Sunday, July 20, 2008

Tomato Tart

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This tomato pie (or tart) is best eaten the day that is baked. Served with a mixed green salad it makes a nice meal. I got the recipe from Martha Stewart's Baking Handbook that I found at my neighborhood used book store. I love when I find great deals on cookbooks. I love when I find a great deal, period.
I used Fontina cheese, as per the recipe, but I found it was not my favorite. It gave the tart a really strong smell, and I thought it kind of overpowered the tomatoes. Next time, I will use some other kind of cheese, maybe mozzarella. The dough is the usual flaky pie dough, I added the recipe bellow.

Roasted Tomato Tart Recipe

1 head of garlic
3 tablespoon extravirgin olive oil
1/2 recipe pâte brisée (below)
3/4 cup grated Fontina cheese (or your choice of cheese)
4 ripe tomatoes, sliced 1/4 inch thick
salt and pepper
fresh basil leaves

Preheat oven to 350 degrees F. Roast the garlic with 1 tbsp of oil in a foil package for about 45 minutes. Garlic will be golden brown and easily pierced with a fork. Remove from oven and set aside.

Rise oven temp. to 450 degrees F. When garlic is cool enough to handle, squeeze the cloves out of their skins and mash them in a a bowl, set aside.

On a lightly floured work surface, roll out the dough to a 13 inch round, about 1/8 thick. Fit the dough into a 10 inch fluted tart pan with removable bottom, pressing the edges. Using a rolling pin or a sharp pairing knife, trim the dough flush with the top edge of the tart pan; chill tart shell until firm, about 30 min.

Spread roasted garlic on the bottom of tart shell. Sprinkle with 1/4 cup of cheese. Arrange tomato slices in a overlapping circular pattern on top of the cheese. Season with salt and pepper. Add remaining 1/2 cup of cheese and drizzle with 2 tbsp oil.

Reduce oven temp. to 425'F and bake for 45-55 minutes. Tomatoes should be soft but still hold their shape. Cool for 20 minutes, sprinkle with torn basil leaves for a rustic look.

Pâte Brisée Recipe
from Martha Stewart's Baking Handbook

This recipe makes enough for one double crust or two single 9-inch pies important. Use cold ingredients, it's very important.

2 1/2 cups all-purpose flour
1 teaspoon salt
2 sticks unsalted butter, cold, cut into small pieces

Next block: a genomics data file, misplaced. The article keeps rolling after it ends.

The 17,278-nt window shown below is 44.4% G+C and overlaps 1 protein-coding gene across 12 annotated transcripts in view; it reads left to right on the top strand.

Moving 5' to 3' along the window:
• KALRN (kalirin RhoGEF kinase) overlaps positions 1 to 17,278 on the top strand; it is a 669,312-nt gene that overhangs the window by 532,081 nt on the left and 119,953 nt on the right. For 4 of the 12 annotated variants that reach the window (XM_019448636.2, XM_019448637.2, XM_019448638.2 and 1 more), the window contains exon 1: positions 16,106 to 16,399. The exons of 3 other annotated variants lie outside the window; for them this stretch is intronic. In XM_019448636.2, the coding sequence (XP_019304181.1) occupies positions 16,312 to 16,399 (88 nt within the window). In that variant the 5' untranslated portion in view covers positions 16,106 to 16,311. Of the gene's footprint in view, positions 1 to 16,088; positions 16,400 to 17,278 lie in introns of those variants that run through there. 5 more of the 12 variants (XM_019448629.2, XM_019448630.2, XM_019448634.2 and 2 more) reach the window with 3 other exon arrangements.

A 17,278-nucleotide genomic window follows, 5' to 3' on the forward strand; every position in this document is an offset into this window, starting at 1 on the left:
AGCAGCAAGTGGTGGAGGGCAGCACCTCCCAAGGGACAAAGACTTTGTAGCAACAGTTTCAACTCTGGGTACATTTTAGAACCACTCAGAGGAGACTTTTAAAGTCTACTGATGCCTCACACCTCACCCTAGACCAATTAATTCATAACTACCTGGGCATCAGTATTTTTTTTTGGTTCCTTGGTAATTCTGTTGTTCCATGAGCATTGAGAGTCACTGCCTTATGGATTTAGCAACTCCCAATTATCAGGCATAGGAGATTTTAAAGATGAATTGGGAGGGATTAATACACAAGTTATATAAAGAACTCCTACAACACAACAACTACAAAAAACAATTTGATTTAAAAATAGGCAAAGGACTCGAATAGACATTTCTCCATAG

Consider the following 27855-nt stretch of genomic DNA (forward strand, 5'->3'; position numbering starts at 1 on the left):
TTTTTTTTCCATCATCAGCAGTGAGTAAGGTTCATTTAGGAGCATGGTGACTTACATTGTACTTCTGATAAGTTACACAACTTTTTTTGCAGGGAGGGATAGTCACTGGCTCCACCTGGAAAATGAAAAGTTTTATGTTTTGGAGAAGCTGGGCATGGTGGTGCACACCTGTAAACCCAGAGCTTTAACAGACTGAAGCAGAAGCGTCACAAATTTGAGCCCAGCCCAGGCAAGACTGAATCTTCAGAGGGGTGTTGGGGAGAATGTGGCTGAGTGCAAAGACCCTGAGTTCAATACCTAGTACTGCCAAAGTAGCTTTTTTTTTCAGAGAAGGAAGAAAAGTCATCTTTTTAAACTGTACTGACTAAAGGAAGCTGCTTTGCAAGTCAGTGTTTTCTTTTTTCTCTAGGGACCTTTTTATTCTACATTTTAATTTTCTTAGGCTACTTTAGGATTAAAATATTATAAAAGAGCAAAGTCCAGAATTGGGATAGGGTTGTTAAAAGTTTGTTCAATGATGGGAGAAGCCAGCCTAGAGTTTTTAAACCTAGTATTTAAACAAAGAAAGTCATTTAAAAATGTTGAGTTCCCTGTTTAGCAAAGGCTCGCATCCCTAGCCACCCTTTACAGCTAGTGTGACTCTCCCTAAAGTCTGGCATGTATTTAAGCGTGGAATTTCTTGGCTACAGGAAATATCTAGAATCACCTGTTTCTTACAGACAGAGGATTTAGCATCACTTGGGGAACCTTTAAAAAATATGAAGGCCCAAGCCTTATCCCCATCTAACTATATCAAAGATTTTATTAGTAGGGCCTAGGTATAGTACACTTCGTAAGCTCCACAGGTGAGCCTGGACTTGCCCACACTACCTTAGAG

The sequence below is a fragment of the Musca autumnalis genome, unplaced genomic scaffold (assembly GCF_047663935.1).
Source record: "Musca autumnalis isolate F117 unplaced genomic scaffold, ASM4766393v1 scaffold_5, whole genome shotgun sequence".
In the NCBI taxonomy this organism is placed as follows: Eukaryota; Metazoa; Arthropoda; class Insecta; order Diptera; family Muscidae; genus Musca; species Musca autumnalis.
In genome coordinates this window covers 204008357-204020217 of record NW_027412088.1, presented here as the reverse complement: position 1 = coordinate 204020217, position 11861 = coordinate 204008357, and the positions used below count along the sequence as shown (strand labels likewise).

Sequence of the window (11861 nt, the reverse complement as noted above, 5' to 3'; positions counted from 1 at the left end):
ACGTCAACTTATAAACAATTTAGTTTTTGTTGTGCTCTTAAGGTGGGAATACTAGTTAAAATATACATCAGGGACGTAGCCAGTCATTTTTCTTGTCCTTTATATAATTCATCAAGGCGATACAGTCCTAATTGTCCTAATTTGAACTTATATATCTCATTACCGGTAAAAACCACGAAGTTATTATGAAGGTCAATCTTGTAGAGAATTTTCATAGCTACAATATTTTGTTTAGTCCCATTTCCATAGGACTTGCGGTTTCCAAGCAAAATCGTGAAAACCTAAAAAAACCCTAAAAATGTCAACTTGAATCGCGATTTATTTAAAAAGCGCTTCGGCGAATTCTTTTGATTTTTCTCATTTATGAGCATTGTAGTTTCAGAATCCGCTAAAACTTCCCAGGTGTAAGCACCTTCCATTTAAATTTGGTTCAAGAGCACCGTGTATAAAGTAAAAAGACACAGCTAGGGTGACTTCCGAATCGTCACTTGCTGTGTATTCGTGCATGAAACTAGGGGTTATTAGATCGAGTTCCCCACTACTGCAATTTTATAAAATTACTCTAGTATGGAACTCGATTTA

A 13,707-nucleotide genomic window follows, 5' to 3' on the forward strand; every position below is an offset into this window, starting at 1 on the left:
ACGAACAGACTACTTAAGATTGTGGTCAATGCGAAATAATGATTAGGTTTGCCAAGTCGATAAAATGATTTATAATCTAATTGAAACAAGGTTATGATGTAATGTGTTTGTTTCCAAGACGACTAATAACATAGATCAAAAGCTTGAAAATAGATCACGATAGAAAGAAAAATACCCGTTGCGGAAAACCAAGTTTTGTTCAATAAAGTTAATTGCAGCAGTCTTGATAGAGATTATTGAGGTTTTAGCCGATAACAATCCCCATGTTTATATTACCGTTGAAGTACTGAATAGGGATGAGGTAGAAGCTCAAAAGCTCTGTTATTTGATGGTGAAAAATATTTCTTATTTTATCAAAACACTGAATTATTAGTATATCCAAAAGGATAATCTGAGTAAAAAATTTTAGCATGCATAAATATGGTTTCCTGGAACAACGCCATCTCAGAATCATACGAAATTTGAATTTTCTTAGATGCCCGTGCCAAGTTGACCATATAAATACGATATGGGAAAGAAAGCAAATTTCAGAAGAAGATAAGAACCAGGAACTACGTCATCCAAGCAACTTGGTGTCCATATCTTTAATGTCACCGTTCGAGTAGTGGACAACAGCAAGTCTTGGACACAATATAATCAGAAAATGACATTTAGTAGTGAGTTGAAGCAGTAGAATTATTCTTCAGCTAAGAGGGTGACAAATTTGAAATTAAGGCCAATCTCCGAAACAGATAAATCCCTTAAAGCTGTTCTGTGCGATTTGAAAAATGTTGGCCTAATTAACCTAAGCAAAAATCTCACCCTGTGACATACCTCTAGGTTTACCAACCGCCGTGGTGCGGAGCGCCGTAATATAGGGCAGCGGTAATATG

1/4 cup ice water

In the bowl of a food processor, combine flour and salt; pulse to combine. Add the butter and pulse until mixture resembles coarse crumbs. if you don't have a food processor, use a pastry blender or two knifes to blend in butter.
Add the water with the machine running in a slow, steady stream, just until the dough holds together without being too sticky or wet. Don't process for more than 30 seconds. Test by squeezing a piece of the dough together, if it is too crumbly, add a little more water, 1 tbsp at the time.
Turn out the dough on a work surface and divide it in half. Shape each into a disk and wrap with plastic. Refrigerate it for at least 1 hour before using it.. Dough can be frozen for up to a month.


Apples and Butter said...

I love tomato tarts! I'm just waiting for a few more tomatoes to come in on the plants in my backyard so I can make my own. Yours looks delicious!

Anonymous said...

So tonight I made this tart for dinner, and I just wanted to let you know that I think that there is a mistake in the recipe. It says to raise the oven temperature to 450, but then it never tells you what to do once you raise the temperature, so I just ignored it. After following the rest of the steps and trying the tart, I realize now that I should of prebaked the shell at 450 degrees- it was raw when I took it out. Overall, though, the tart turned out beautifully! I just removed the tomatoes, baked the crust, then put them back in- you couldn't tell the difference!

Rita said...

Hi Maddie
I just read the original recipe again, from the book, and it is like it says above, the temperature starts at 350 for roasting the garlic, then raised to 425 for the tart.When I made this tart both the tomatoes and the tart dough came out perfectly cooked. But I am glad you found a way around it and it all turned out well. That's a sign of a real good cook!

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